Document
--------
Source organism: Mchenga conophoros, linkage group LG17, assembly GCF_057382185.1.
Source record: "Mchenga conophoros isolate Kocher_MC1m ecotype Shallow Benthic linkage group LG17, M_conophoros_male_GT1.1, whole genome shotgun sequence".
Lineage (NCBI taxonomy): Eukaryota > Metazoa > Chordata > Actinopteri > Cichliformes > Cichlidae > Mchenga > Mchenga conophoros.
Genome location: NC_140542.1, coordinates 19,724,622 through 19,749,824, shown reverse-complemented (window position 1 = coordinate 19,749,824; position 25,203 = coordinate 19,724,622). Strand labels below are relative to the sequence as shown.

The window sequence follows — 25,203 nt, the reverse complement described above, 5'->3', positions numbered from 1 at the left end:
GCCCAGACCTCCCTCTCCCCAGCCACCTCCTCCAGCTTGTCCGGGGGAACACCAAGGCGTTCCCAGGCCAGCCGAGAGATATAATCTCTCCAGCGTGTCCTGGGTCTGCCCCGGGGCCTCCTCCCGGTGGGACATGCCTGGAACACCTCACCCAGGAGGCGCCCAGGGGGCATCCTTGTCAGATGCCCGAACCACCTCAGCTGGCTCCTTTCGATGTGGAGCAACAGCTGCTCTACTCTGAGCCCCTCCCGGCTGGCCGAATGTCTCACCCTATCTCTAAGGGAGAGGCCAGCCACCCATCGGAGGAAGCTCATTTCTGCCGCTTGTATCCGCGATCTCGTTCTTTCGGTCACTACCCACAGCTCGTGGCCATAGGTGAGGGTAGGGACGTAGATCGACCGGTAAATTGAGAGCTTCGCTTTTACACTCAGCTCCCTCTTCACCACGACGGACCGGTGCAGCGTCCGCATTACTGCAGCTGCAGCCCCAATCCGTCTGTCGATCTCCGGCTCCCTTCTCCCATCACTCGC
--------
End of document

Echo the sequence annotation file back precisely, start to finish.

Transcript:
Source organism: Mchenga conophoros, linkage group LG17, assembly GCF_057382185.1.
Source record: "Mchenga conophoros isolate Kocher_MC1m ecotype Shallow Benthic linkage group LG17, M_conophoros_male_GT1.1, whole genome shotgun sequence".
Lineage (NCBI taxonomy): Eukaryota > Metazoa > Chordata > Actinopteri > Cichliformes > Cichlidae > Mchenga > Mchenga conophoros.
Genome location: NC_140542.1, coordinates 19,724,622 through 19,749,824, shown reverse-complemented (window position 1 = coordinate 19,749,824; position 25,203 = coordinate 19,724,622). Strand labels below are relative to the sequence as shown.

The window sequence follows — 25,203 nt, the reverse complement described above, 5'->3', positions numbered from 1 at the left end:
GCCCAGACCTCCCTCTCCCCAGCCACCTCCTCCAGCTTGTCCGGGGGAACACCAAGGCGTTCCCAGGCCAGCCGAGAGATATAATCTCTCCAGCGTGTCCTGGGTCTGCCCCGGGGCCTCCTCCCGGTGGGACATGCCTGGAACACCTCACCCAGGAGGCGCCCAGGGGGCATCCTTGTCAGATGCCCGAACCACCTCAGCTGGCTCCTTTCGATGTGGAGCAACAGCTGCTCTACTCTGAGCCCCTCCCGGCTGGCCGAATGTCTCACCCTATCTCTAAGGGAGAGGCCAGCCACCCATCGGAGGAAGCTCATTTCTGCCGCTTGTATCCGCGATCTCGTTCTTTCGGTCACTACCCACAGCTCGTGGCCATAGGTGAGGGTAGGGACGTAGATCGACCGGTAAATTGAGAGCTTCGCTTTTACACTCAGCTCCCTCTTCACCACGACGGACCGGTGCAGCGTCCGCATTACTGCAGCTGCAGCCCCAATCCGTCTGTCGATCTCCGGCTCCCTTCTCCCATCACTCGC